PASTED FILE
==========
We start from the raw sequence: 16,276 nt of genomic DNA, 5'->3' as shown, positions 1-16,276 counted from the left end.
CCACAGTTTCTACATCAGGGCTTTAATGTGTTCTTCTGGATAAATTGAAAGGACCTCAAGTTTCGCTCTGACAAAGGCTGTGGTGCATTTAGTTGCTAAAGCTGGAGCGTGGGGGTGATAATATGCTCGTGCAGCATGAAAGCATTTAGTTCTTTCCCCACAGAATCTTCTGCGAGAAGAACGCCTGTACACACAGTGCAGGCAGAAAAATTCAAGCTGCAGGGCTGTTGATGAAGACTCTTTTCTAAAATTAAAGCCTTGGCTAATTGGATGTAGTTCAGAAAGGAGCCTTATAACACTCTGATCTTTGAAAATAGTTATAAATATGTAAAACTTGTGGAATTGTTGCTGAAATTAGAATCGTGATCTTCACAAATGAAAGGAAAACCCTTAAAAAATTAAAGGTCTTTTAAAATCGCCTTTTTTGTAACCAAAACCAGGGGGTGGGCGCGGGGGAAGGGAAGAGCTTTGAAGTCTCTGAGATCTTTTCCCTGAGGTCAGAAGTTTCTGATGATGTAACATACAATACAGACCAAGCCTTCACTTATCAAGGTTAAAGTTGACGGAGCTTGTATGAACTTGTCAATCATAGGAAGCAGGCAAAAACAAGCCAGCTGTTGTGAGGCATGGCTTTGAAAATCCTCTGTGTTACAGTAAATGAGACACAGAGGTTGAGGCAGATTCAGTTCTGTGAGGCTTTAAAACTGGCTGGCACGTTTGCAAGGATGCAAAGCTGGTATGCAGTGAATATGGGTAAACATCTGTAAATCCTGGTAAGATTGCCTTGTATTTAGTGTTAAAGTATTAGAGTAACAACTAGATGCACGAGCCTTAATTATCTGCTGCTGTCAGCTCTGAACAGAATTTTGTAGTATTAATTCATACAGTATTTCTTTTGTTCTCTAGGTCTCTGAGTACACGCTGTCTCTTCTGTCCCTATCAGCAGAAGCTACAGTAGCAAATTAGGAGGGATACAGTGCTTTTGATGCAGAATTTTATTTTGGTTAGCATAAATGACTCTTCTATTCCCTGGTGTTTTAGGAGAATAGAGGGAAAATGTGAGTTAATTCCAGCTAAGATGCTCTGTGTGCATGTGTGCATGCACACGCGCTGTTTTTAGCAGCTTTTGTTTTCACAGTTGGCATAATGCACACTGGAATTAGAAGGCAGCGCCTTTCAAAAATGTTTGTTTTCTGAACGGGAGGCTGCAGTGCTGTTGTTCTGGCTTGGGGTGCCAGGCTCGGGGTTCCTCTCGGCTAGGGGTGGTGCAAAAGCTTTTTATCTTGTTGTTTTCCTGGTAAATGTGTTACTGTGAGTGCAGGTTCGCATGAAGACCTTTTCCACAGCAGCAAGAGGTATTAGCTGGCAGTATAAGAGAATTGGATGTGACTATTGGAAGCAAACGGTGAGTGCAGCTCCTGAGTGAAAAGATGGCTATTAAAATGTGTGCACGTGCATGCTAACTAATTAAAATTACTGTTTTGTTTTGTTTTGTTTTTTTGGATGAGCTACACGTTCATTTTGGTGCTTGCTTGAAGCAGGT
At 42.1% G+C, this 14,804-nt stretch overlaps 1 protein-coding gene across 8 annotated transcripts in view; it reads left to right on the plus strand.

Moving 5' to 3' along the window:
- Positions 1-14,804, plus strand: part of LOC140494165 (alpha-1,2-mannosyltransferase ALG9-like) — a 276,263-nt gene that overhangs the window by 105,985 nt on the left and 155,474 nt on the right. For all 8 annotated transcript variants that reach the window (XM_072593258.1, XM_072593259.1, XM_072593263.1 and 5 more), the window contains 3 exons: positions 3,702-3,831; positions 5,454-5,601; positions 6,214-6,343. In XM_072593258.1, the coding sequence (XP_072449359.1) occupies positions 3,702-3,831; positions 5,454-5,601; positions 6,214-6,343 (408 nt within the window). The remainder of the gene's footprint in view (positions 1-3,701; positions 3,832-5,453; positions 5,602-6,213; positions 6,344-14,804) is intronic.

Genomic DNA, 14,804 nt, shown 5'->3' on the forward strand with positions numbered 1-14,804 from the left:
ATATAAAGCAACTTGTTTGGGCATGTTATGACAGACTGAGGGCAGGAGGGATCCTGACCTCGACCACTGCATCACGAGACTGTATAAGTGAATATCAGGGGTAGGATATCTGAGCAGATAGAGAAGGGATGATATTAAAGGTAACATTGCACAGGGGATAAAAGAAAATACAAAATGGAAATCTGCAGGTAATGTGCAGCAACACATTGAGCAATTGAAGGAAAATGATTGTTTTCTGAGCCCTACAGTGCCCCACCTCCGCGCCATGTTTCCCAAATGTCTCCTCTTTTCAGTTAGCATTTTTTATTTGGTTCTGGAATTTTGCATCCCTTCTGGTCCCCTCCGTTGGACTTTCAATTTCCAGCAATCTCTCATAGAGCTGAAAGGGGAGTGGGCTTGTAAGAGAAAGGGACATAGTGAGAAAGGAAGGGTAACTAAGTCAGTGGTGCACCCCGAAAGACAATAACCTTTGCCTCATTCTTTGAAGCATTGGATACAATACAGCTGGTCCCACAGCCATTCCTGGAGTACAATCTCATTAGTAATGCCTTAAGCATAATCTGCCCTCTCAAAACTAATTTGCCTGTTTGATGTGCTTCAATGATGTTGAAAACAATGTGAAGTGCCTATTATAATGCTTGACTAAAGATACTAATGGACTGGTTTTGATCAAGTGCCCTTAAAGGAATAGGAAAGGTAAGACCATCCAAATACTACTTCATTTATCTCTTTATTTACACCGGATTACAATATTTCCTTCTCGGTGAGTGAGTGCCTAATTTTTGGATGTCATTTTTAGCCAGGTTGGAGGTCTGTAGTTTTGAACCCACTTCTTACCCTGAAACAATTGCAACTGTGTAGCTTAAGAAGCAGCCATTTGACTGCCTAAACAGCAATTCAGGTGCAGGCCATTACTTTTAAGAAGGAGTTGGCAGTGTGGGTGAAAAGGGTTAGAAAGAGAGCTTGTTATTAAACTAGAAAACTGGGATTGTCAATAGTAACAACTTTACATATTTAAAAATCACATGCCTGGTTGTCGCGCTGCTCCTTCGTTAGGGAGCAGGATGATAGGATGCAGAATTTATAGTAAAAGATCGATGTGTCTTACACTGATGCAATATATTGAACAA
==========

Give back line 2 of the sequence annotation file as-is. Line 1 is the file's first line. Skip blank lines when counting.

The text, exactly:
CCACAGTTTCTACATCAGGGCTTTAATGTGTTCTTCTGGATAAATTGAAAGGACCTCAAGTTTCGCTCTGACAAAGGCTGTGGTGCATTTAGTTGCTAAAGCTGGAGCGTGGGGGTGATAATATGCTCGTGCAGCATGAAAGCATTTAGTTCTTTCCCCACAGAATCTTCTGCGAGAAGAACGCCTGTACACACAGTGCAGGCAGAAAAATTCAAGCTGCAGGGCTGTTGATGAAGACTCTTTTCTAAAATTAAAGCCTTGGCTAATTGGATGTAGTTCAGAAAGGAGCCTTATAACACTCTGATCTTTGAAAATAGTTATAAATATGTAAAACTTGTGGAATTGTTGCTGAAATTAGAATCGTGATCTTCACAAATGAAAGGAAAACCCTTAAAAAATTAAAGGTCTTTTAAAATCGCCTTTTTTGTAACCAAAACCAGGGGGTGGGCGCGGGGGAAGGGAAGAGCTTTGAAGTCTCTGAGATCTTTTCCCTGAGGTCAGAAGTTTCTGATGATGTAACATACAATACAGACCAAGCCTTCACTTATCAAGGTTAAAGTTGACGGAGCTTGTATGAACTTGTCAATCATAGGAAGCAGGCAAAAACAAGCCAGCTGTTGTGAGGCATGGCTTTGAAAATCCTCTGTGTTACAGTAAATGAGACACAGAGGTTGAGGCAGATTCAGTTCTGTGAGGCTTTAAAACTGGCTGGCACGTTTGCAAGGATGCAAAGCTGGTATGCAGTGAATATGGGTAAACATCTGTAAATCCTGGTAAGATTGCCTTGTATTTAGTGTTAAAGTATTAGAGTAACAACTAGATGCACGAGCCTTAATTATCTGCTGCTGTCAGCTCTGAACAGAATTTTGTAGTATTAATTCATACAGTATTTCTTTTGTTCTCTAGGTCTCTGAGTACACGCTGTCTCTTCTGTCCCTATCAGCAGAAGCTACAGTAGCAAATTAGGAGGGATACAGTGCTTTTGATGCAGAATTTTATTTTGGTTAGCATAAATGACTCTTCTATTCCCTGGTGTTTTAGGAGAATAGAGGGAAAATGTGAGTTAATTCCAGCTAAGATGCTCTGTGTGCATGTGTGCATGCACACGCGCTGTTTTTAGCAGCTTTTGTTTTCACAGTTGGCATAATGCACACTGGAATTAGAAGGCAGCGCCTTTCAAAAATGTTTGTTTTCTGAACGGGAGGCTGCAGTGCTGTTGTTCTGGCTTGGGGTGCCAGGCTCGGGGTTCCTCTCGGCTAGGGGTGGTGCAAAAGCTTTTTATCTTGTTGTTTTCCTGGTAAATGTGTTACTGTGAGTGCAGGTTCGCATGAAGACCTTTTCCACAGCAGCAAGAGGTATTAGCTGGCAGTATAAGAGAATTGGATGTGACTATTGGAAGCAAACGGTGAGTGCAGCTCCTGAGTGAAAAGATGGCTATTAAAATGTGTGCACGTGCATGCTAACTAATTAAAATTACTGTTTTGTTTTGTTTTGTTTTTTTGGATGAGCTACACGTTCATTTTGGTGCTTGCTTGAAGCAGGT